Featured Research

from universities, journals, and other organizations

Study Challenges Belief That Tree Frogs Depress Metabolic Rate After 'Waxing' Themselves

Date:
October 30, 2006
Source:
University of Chicago Press Journals
Summary:
Researchers from the University of Florida explore wiping behaviours in a tree frog that waxes itself, and test whether these frogs become dormant to conserve energy during dehydration. Many amphibians have skin that offers little resistance to evaporative water loss. To compensate, these and some other arboreal frogs secrete lipids and then use an elaborate series of wiping motions to rub the waxy secretions over their entire bodies.

The researchers found that waxed and inactive frogs had about the same metabolic rate as unwaxed, dehydrating frogs. This suggests that waxed frogs are not in a hibernation-like dormant state, as was previously thought.
Credit: Photo courtesy of Jason Ortega

In a fascinating new study from the November/December 2006 issue of Physiological and Biochemical Zoology, researchers from the University of Florida explore wiping behaviours in a tree frog that waxes itself, and test whether these frogs become dormant to conserve energy during dehydration. Many amphibians have skin that offers little resistance to evaporative water loss. To compensate, these and some other arboreal frogs secrete lipids and then use an elaborate series of wiping motions to rub the waxy secretions over their entire bodies.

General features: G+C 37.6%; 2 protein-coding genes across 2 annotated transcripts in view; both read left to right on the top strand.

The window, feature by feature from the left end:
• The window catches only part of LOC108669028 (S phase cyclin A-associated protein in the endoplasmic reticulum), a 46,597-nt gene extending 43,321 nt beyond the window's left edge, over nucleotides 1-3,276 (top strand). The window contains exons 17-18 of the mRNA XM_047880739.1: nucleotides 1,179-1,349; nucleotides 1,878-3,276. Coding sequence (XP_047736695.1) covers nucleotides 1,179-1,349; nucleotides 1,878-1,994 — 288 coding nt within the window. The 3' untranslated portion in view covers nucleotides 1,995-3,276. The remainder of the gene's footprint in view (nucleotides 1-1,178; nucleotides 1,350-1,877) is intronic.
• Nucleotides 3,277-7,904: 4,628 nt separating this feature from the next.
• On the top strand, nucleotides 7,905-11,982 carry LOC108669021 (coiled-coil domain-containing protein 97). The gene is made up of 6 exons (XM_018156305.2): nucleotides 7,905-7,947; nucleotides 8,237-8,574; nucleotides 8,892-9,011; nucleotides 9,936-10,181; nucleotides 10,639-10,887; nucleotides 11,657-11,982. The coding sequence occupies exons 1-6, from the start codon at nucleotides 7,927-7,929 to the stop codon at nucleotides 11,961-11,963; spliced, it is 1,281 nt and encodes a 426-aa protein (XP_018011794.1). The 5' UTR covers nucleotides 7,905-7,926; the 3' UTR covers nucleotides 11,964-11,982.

"This self-wiping is a complex behaviour involving the use of all four limbs to stroke or rub all dorsal and ventral body surfaces, including the limbs," explains Nadia A. Gomez (University of Florida, Gainesville) and her coauthors. They continue: "Thus, the animal is protected from dehydration, provided the external film of lipids is not physically disrupted by movements or other disturbance."

Tree frogs characteristically go into a resting posture after wiping themselves, tucking their limbs tightly against or beneath their body and closing their eyes. The researchers found that this series of actions following "waxing" allows tree frogs (Phyllomedusa hypochondrialis) to limit rates of surface evaporation to as little as 4 percent of that from a free water surface in the same environment.